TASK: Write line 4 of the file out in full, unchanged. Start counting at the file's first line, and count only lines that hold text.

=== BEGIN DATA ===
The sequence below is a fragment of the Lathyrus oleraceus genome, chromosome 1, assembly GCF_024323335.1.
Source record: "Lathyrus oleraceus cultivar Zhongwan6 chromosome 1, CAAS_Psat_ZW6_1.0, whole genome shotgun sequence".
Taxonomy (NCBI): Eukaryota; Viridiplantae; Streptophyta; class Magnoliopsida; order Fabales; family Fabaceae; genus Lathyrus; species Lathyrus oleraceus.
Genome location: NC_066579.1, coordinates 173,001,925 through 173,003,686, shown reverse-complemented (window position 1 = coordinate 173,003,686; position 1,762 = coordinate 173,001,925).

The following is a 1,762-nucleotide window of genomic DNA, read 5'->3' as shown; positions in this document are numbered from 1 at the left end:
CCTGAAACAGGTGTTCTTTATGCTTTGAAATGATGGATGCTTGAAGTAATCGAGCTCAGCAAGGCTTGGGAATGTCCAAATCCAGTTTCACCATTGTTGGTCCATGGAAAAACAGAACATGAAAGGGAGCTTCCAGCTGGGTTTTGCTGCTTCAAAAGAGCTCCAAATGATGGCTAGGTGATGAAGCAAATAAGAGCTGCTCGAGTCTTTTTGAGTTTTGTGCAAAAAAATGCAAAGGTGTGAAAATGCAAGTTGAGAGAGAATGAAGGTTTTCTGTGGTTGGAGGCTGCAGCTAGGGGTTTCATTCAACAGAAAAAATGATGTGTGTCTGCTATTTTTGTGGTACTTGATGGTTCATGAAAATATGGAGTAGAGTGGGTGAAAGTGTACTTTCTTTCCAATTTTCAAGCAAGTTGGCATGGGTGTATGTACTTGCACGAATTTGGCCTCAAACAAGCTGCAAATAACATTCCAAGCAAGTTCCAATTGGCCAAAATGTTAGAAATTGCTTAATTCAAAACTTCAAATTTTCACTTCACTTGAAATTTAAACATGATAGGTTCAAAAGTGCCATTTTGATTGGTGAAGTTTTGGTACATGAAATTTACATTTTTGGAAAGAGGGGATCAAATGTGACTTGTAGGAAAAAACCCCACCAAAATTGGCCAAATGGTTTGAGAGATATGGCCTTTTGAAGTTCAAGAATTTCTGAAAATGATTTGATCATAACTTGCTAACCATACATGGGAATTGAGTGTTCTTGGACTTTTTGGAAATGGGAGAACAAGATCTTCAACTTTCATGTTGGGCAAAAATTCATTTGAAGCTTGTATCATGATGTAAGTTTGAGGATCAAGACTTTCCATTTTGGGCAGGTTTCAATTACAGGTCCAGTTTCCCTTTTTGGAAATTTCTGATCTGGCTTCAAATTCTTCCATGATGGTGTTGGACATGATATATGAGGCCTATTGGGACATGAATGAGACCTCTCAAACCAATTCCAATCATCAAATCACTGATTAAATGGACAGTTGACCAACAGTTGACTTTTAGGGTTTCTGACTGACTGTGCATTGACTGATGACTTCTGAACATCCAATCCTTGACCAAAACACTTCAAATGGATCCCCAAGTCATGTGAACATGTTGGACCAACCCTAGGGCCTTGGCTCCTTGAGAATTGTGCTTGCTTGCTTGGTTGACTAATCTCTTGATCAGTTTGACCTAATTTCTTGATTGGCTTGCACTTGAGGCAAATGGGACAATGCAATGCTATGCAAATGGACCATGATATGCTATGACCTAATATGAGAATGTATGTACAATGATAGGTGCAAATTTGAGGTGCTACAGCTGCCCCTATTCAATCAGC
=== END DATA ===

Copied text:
Genome location: NC_066579.1, coordinates 173,001,925 through 173,003,686, shown reverse-complemented (window position 1 = coordinate 173,003,686; position 1,762 = coordinate 173,001,925).